Looking to promote healthier beverages and combat concerning childhood obesity figures, Cathedral City could ask restaurants to promote milk or water with kid’s meals and might discuss a tax on sugar-sweetened drinks later this year.
Corinne Kennedy/The Desert Sun
Looking to promote healthier beverages and combat childhood obesity, Cathedral City could ask restaurants to promote milk or water with kid’s meals and might discuss a tax on sugar-sweetened drinks later this year.
A UCLA study shows 42 percent of children in Cathedral City are obese or overweight, the third highest rate in the valley, behind Coachella and Indio, at 48 and 44 percent, respectively.
Council member Greg Pettis sent out an informal email survey asking resident if they’d support making milk or water the “default drink” for kid’s meals–an idea the council recently discussed–and if they’d support taxing distributors of sugary drinks if the revenue generated was used to fund recreational programs.
About two-thirds of those who responded to the informal survey said they supported the default drink idea. A little more than half said they did not support the tax. Pettis said that’s usually the response any new tax proposal gets.
Pettis said he had chatted about the tax with council member John Aguilar and the city manager, but that the full council had not discussed the idea yet. He said it could make its way onto a study session agenda in September or October.
Belt-tightening measures during the recession led to the closure of the city’s recreation department and programs for kids and adults have wanted for funding ever since. Pettis said if a sugar-sweetened beverage tax were put in place, it could raise $2.5 million annually, which could fully fund programs provided by the city’s senior center and Boys and Girls Club.
A car orders at the Jack in the Box on Vista Chino in Cathedral City on Thursday, August 31, 2017. (Photo: Richard Lui/The Desert Sun)
“If you’re drinking an 8oz or 12oz coke, to add another dime to it and know that it’s going to the kids and seniors I think would be a good thing,” Pettis said.
As with any new tax, it would have to be approved by the voters, so any attempt to implement the revenue measure would have to wait for 2018.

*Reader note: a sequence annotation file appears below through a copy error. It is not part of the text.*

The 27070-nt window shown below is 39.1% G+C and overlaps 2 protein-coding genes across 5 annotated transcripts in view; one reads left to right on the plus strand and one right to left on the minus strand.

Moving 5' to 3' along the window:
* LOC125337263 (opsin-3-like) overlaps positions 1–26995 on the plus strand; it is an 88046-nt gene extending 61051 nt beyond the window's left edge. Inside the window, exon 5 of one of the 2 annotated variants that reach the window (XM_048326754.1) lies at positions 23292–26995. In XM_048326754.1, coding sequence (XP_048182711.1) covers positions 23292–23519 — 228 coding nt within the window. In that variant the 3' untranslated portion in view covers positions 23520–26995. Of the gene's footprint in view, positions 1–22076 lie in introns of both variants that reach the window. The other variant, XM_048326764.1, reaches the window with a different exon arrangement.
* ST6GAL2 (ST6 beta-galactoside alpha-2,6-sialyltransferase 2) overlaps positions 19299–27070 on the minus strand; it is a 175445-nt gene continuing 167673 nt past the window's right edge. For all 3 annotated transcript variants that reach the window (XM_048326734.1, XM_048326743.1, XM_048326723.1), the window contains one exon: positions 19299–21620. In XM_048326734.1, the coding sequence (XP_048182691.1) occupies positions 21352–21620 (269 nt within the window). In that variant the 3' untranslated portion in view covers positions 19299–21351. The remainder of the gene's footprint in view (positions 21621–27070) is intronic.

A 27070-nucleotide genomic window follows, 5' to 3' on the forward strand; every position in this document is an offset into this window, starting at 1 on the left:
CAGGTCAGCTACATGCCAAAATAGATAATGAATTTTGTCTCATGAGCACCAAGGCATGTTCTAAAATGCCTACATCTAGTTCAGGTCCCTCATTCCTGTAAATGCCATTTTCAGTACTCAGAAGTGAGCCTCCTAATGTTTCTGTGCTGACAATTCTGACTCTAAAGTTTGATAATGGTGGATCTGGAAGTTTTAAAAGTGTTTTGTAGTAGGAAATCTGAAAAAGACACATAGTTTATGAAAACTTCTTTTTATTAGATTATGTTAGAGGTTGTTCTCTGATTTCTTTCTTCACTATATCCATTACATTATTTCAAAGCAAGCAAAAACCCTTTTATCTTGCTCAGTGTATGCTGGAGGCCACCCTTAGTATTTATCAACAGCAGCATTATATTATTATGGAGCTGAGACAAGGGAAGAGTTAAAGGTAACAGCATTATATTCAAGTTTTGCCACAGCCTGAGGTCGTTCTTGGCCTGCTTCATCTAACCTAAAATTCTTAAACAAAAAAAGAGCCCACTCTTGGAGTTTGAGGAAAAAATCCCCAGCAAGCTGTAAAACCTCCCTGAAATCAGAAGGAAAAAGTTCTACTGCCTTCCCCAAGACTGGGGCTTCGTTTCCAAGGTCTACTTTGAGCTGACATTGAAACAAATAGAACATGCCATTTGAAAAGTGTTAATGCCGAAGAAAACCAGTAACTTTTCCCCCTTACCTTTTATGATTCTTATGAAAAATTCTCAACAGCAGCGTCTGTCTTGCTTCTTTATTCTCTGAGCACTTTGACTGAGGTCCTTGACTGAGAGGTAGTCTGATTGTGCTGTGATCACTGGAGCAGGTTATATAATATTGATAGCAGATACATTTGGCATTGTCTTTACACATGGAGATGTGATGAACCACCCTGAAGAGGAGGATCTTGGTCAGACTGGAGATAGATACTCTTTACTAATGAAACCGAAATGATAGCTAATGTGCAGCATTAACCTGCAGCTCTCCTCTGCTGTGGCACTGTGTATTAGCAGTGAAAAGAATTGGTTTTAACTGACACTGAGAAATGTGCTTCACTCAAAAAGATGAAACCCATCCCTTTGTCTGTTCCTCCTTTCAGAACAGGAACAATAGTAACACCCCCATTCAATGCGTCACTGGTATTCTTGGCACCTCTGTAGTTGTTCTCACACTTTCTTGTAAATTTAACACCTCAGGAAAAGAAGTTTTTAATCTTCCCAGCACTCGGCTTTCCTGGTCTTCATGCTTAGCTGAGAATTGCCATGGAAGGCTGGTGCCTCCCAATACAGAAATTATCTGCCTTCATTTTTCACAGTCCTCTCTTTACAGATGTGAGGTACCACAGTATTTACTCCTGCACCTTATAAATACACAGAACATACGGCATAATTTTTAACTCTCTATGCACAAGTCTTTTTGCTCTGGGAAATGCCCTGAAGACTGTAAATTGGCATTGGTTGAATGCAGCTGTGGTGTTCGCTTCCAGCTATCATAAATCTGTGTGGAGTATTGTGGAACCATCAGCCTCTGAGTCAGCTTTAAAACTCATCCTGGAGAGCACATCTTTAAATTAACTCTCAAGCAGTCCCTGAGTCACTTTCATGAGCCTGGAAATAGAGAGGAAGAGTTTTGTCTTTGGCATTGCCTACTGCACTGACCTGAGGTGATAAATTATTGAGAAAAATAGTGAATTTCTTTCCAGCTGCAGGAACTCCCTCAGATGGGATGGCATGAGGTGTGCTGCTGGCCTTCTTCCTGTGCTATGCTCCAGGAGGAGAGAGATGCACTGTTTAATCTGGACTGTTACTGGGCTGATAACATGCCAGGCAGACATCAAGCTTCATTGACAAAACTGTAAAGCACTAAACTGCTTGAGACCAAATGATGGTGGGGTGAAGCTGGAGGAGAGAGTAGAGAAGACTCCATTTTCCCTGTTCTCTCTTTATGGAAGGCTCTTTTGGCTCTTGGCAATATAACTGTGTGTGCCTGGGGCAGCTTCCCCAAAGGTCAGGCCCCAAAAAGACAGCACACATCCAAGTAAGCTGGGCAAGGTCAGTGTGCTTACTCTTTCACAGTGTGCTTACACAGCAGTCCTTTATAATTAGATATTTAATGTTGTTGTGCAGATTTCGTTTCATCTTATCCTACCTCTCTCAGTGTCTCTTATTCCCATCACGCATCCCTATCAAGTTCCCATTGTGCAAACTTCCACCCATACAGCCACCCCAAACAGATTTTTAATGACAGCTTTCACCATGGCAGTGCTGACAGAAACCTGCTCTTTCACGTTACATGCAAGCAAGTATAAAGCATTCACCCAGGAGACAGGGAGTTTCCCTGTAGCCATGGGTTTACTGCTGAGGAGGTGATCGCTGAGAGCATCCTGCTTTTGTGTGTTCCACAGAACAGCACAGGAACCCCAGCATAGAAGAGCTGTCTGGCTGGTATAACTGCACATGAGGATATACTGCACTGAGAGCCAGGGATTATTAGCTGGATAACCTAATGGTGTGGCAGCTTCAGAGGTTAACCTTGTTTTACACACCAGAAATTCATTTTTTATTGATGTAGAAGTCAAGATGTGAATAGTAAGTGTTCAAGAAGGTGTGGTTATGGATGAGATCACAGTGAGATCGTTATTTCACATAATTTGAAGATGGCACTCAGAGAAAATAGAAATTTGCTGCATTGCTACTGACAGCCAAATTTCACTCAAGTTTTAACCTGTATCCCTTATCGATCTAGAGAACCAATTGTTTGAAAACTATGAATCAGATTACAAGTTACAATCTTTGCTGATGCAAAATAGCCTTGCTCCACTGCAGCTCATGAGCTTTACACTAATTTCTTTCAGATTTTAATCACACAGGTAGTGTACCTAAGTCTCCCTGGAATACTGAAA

For now, the city has been discussing smaller steps to promote less sugary options. At an August study session, council members discussed a program that would prompt restaurants to promote milk or water, rather than soda, with bundled kid’s meals.
Alfred Mata, program manager for Public Health Advocates, said six California cities and one county had already joined the “Healthy Eating Active Living” campaign, a joint venture between PHA and the League of California Cities, funded by Kaiser Permanente.
Davis was the first city to adopt the program in 2015, with Stockton, Hawthorne, Chula Vista, Perris, Berkeley and Santa Clara County following.
“We are in a diabetes, obesity epidemic,” Mata said of the reasoning behind the program.
However, Mata said the program was geared towards promoting healthier beverage options for kids, not banning unhealthy options. Some national chains have already made milk or water the default options for kids meals, including McDonald’s, Burger King, Panera, Wendy’s and Disney parks and resorts.
Council member Mark Carnevale, who owns and operates an Italian restaurant in town, said he wasn’t opposed to the initiative, but he wasn’t sure why the program was focusing on beverages.
Costumers go get their food at the drive-thru-window at the Jack in the Box on Vista Chino in Cathedral City on Thursday, August 31, 2017. (Photo: Richard Lui/The Desert Sun)
“I don’t see how monitoring the drinks is going to help when they have a 2,000 calorie burger,” he said of meals at fast food restaurants.
He said he believed it was a parent’s responsibility to monitor what a child eats and drinks–both at home and in a restaurant–and he wasn’t sure if telling eateries “hey, you have an ordinance you have to offer this here” would produce the desired results.
Carnevale also asked the city attorney if city had right to tell a restaurant what they have to offer.
City Attorney Eric Vail said it was a bit of a gray area–only a few cities have adopted this kind of ordinance and they’re all in California–but he thought the city was on good legal footing if they wanted to proceed.
Council member John Aguilar recommended reaching out to cities that have adopted the program to see if they have any data showing how effective it has been. Mayor Stan Henry said he wanted to reach out to the city chamber of commerce before moving forward to see if this was something chamber-member restaurants were already doing or if it would be an issue in any way.
Both beverage-related items are likely to come up again in the fall, as study session or council agenda items, for further discussion.
Corinne Kennedy covers the west valley for The Desert Sun. She can be reached at Corinne.Kennedy@DesertSun.com or on Twitter @CorinneSKennedy.
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